Actress Saoirse Ronan
I fail to understand the furore on social media this side of the Irish Sea because the London Film Critics Circle made reference to Irish actress Saoirse Ronan being shortlisted for the “Young British Performer of the Year”. It is not just the British that display a blurred sense of identity when dealing with Irish issues; we have mastered that trait ourselves.
The British sporting and entertainment industries routinely categorise Irish successes as British achievements and act accordingly by awarding titles of nobility to leading Irish notables as if they were British subjects.
Historically, one of the options open to a major power wishing to absorb or annex a smaller country over a prolonged period of time would have been to integrate gradually the elite and notables of the smaller country into the social and political establishment of the major imperial power.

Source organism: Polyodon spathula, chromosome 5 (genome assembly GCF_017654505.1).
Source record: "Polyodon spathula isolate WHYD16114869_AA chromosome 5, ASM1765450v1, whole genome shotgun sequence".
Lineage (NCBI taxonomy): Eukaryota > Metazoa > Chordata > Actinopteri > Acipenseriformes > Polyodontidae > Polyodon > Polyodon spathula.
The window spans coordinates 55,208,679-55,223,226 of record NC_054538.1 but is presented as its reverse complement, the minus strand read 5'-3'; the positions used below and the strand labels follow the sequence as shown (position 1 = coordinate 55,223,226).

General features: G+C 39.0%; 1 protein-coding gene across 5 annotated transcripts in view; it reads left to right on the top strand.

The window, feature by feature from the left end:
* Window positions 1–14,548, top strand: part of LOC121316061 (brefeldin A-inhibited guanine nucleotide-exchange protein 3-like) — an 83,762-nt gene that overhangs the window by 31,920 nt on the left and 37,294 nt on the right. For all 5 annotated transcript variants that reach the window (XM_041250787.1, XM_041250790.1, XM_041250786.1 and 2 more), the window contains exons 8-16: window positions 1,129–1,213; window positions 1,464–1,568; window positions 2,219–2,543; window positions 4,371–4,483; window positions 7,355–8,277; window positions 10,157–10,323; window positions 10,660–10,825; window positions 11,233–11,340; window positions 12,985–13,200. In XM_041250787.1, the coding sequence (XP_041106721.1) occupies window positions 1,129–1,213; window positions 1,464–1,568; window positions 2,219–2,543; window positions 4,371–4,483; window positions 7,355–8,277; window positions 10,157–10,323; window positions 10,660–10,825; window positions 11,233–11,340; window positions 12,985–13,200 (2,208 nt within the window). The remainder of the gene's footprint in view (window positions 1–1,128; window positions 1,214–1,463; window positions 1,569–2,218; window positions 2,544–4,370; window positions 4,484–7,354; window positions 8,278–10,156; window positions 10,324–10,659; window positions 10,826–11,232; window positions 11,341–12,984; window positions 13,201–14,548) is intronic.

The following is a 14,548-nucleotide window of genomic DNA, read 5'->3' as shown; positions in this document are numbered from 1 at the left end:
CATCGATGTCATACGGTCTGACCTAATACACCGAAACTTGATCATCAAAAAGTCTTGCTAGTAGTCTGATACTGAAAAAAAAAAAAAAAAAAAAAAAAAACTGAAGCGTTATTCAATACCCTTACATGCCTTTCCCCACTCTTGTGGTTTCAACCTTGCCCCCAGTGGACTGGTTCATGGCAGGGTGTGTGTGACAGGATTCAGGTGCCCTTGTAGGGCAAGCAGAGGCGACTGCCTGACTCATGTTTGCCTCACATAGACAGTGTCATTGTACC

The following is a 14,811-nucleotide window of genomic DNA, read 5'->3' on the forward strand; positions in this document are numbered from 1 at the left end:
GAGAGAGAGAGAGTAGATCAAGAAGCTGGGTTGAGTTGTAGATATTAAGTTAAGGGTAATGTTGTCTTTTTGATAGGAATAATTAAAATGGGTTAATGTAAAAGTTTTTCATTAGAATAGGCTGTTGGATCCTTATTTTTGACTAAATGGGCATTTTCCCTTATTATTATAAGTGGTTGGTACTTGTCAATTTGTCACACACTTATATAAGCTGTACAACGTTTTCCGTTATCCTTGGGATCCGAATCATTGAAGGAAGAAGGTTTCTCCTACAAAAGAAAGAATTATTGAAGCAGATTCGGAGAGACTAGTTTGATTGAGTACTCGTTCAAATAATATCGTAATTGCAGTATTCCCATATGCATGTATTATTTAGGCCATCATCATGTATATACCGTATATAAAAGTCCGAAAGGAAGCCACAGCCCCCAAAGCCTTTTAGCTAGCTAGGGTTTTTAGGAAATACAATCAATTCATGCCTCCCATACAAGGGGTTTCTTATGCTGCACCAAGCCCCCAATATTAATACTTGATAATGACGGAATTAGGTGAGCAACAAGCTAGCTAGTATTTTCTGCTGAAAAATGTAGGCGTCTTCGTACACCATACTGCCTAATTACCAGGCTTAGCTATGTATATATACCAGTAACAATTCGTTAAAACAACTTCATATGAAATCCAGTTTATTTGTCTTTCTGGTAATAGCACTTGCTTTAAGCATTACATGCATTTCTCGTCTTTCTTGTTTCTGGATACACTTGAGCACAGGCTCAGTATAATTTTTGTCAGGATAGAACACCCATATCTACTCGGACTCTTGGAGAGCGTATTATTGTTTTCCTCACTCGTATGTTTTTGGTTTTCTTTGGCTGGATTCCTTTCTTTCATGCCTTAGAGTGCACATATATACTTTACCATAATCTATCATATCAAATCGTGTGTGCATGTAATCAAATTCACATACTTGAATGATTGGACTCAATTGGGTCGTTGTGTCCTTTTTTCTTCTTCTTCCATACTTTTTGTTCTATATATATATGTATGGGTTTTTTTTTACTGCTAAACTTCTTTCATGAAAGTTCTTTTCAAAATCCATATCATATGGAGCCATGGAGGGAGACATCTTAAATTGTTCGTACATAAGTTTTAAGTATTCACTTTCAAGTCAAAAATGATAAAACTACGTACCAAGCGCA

Sooner, rather than later, society in the Irish State must make fundamental decisions regarding its political identity, ethos and future policy directions. Will we continue along the path of nation-building, slowly trying to assert a distinct postcolonial Irish identity in alliance with the nations of Europe, or do we now instead see ourselves as part of the “Anglosphere”, realigning ourselves ever more closely towards Great Britain?
This is a serious question, and it is being posed because recent Government actions and trends suggest that the State is involved in a significant shift away from the type of political identity that has been projected since the establishment of the Republic of Ireland in 1949.